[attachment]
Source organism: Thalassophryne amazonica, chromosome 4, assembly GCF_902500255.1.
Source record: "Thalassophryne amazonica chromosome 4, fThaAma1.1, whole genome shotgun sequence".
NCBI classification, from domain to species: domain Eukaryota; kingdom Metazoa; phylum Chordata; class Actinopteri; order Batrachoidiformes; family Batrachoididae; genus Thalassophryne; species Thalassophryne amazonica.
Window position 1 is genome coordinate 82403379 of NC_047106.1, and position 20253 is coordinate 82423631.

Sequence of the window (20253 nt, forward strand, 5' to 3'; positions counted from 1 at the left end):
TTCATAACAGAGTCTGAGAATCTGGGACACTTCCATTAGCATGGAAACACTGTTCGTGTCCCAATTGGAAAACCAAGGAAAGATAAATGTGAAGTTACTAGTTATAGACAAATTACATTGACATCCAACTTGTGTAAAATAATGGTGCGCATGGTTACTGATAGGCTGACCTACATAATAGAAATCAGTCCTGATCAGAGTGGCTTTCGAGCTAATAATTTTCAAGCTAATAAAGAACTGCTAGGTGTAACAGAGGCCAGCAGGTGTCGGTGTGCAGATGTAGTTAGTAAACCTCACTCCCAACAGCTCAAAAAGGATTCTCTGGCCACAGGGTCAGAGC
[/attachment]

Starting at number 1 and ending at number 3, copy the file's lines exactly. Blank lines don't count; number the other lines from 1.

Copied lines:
Source organism: Thalassophryne amazonica, chromosome 4, assembly GCF_902500255.1.
Source record: "Thalassophryne amazonica chromosome 4, fThaAma1.1, whole genome shotgun sequence".
NCBI classification, from domain to species: domain Eukaryota; kingdom Metazoa; phylum Chordata; class Actinopteri; order Batrachoidiformes; family Batrachoididae; genus Thalassophryne; species Thalassophryne amazonica.